How to spend $100,000 to break an artist

…and how to do it for a fraction of the cost.

Amber Horsburgh
3 min readOct 23, 2019

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Two conversations I keep having as a music marketing consultant:

  1. “We’ve got the money, we just don’t know where to spend it. What actually matters?”
  2. “We have high hopes for this release but the budget’s tight because we’re already so far in the red”

When thinking about marketing a record, the first place I start is with the overall budget. It’s your greatest predictor of marketing activities and provides the following:

1) Viability of your marketing ideas

Shawn Mendes pop-up shop to support his self-titled record, London May 2018 is an example of a marketing initiative that can have a high impact but is a huge investment financially and logistically. To execute this at the highest level requires adequate lead time to source sponsorship, product and programming and not something that can be executed on a lean budget.

Many a time I’ve lead brainstorms that result in some sort of “pop up” concept around release week. Things like: storefront takeovers, artists giving tatts in real time, a stage where the artist can perform the new record with bespoke, themed cocktails for the event. There is absolutely no way you can execute this at the highest level on a $10,000 marketing budget, heck, probs not even with a $100,000 marketing budget. Therefore, your team should spend its time/resources investigating other ideas.

2) Feasibility test to see what shape ideas take

Princess Nokia’s Sugar Honey Iced Tea (S.H.I.T) video is an example of a larger budget production — 4 costume changes, hotel rental, glam for 10–20 extras and so on. At the core of the video is the idea of Princess Nokia being crowned pageant winner, how that would look on a $2,000 budget would be vastly different to the excellent quality of this video.

The budget determines how you pull off your marketing ideas. For example, if a music video needs to be made for $2,000 — the treatment and team will look a lot different to a $75,000 video. At $2,000, your cast are friends. The crew is stripped back and clothing will be borrowed and returned to store. Hair and makeup looks will be done by friends or by hitting the Sephora stand — you get the gist. The marketing budget predicts how something will be made — the creative restraints around the idea.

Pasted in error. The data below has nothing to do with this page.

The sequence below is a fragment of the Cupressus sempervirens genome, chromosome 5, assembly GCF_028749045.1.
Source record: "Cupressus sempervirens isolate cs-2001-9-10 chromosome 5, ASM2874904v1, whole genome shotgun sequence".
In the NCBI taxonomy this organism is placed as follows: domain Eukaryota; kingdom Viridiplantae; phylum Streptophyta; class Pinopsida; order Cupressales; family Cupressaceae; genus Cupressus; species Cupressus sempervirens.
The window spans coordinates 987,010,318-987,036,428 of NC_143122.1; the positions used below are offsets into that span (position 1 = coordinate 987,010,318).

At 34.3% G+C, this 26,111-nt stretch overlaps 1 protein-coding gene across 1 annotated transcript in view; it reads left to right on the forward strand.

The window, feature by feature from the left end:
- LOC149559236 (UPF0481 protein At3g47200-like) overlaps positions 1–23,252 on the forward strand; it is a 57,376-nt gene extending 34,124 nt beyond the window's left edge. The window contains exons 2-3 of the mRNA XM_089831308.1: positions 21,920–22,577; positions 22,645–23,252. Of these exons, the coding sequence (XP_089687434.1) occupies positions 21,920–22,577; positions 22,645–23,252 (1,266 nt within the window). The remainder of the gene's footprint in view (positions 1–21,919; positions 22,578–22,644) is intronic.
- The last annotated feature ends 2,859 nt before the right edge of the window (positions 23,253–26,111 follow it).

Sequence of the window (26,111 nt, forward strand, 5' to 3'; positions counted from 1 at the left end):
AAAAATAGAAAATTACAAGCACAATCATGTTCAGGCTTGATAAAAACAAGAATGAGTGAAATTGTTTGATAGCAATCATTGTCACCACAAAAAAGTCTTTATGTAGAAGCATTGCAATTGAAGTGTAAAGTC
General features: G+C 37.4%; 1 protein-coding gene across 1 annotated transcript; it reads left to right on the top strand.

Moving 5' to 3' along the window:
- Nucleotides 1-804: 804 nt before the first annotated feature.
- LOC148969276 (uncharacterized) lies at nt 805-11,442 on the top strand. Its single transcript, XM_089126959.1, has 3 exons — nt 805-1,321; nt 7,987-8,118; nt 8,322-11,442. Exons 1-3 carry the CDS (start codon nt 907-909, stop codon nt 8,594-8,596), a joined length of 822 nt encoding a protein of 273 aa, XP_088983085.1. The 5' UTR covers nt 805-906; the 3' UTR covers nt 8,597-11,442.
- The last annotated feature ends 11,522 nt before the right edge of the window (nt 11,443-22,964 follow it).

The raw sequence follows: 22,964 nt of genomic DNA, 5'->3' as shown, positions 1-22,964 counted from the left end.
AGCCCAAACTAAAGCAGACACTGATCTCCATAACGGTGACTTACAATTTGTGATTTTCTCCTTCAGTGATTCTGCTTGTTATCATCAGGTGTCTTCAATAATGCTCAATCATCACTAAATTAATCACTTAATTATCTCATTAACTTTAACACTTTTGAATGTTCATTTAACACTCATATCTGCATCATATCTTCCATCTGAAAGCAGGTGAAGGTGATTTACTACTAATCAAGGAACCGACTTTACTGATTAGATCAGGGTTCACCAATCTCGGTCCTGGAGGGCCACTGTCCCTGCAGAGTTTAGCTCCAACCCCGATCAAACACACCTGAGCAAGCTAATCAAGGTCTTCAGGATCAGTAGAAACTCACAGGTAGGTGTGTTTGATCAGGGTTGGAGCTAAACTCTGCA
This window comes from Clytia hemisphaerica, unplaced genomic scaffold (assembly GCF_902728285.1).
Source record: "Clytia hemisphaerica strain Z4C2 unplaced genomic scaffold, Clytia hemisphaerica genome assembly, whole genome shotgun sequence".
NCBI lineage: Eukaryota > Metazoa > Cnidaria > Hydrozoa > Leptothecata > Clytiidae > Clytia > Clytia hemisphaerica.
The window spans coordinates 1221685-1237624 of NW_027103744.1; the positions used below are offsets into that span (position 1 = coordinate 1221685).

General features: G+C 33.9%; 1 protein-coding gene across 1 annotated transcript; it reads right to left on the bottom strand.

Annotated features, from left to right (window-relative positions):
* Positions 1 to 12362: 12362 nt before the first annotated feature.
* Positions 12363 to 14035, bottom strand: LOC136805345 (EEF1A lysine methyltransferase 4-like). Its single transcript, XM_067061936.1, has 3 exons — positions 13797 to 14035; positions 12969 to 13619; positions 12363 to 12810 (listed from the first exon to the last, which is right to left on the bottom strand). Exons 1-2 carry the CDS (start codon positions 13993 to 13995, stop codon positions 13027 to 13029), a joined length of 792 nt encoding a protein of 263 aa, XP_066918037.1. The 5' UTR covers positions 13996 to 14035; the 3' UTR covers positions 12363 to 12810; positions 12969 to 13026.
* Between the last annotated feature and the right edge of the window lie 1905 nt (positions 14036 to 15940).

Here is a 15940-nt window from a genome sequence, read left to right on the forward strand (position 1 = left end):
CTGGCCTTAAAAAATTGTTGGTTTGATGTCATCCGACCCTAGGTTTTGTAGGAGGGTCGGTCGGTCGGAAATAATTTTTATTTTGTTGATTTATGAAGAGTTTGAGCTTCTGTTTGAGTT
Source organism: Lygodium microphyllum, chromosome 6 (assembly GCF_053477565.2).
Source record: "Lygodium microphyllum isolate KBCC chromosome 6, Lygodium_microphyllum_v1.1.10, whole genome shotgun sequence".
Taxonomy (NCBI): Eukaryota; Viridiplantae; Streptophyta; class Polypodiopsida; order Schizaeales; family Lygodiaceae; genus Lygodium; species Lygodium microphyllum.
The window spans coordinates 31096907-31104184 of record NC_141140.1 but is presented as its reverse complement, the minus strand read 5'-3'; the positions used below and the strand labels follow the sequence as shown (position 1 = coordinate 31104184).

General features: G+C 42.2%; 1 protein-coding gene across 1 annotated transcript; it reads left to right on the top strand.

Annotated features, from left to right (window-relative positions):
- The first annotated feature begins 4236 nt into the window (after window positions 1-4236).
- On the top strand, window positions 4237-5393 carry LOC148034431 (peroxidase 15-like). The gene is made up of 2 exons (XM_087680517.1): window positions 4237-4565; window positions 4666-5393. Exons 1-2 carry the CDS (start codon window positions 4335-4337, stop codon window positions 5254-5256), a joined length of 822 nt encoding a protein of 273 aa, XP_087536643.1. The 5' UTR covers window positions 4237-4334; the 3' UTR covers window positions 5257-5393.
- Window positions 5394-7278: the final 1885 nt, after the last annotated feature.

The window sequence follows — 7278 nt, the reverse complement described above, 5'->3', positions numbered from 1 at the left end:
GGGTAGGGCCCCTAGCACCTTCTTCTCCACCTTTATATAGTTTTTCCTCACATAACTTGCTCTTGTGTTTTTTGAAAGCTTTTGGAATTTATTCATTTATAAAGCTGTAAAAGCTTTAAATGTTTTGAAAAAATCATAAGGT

3) Prioritization of marketing activities

There’s the impulse to do everything — artists are creative by nature; they have squillions of ideas all the time. Music is one of the fastest evolving artistic mediums. Plus, with an ever evolving media landscape, you’ve got legitimately hundreds of paths to success. The marketing budget will tell you what to focus on and what to ignore at the given time.

4) Risk tolerance for new ideas

With a $10,000 budget you’ll be more risk averse. At $10,000, you’re likely self funding, so every dollar spent hurts. At $100,000, you may have outside investment from a label, distributor or private investor — therefore more open to risk. You also have wiggle room to experiment more.

So, the first question you should ask before starting any marketing campaign is, “What is the overall budget?” You should have an answer for this — put a stake in the ground rather than meet the question with “Well, it depends, what do you need?” or “We’ll spend if it looks like it’s working.”

Here’s how I break down $10,000 vs. $100,000 marketing budget for a record campaign.

With 10,000 your main focus is brand building and growth, therefore creating content and getting it seen is the primary focus and therefore primary spend.
With more money you can experiment more, but your need to be everywhere increase the marketing initiatives required for a project of this scope.

A more detailed breakdown of marketing activities and strategy→

If you’re keen on more resources for breaking down marketing budgets, be sure to check out these guys →

  • Yung Lean case study for breaking up a hip-hop/rap marketing budget based on the genre’s nuances.
  • Marketing budget template — adjustable spreadsheet that tells you how much to spend on each line item based on the genre you’re working with
  • + the theory behind using listener behavior for budgeting



Amber Horsburgh

Music marketing consultant. Downtown Records & Big Spaceship alumni. Writes about music, strategy and feels at Deep Cuts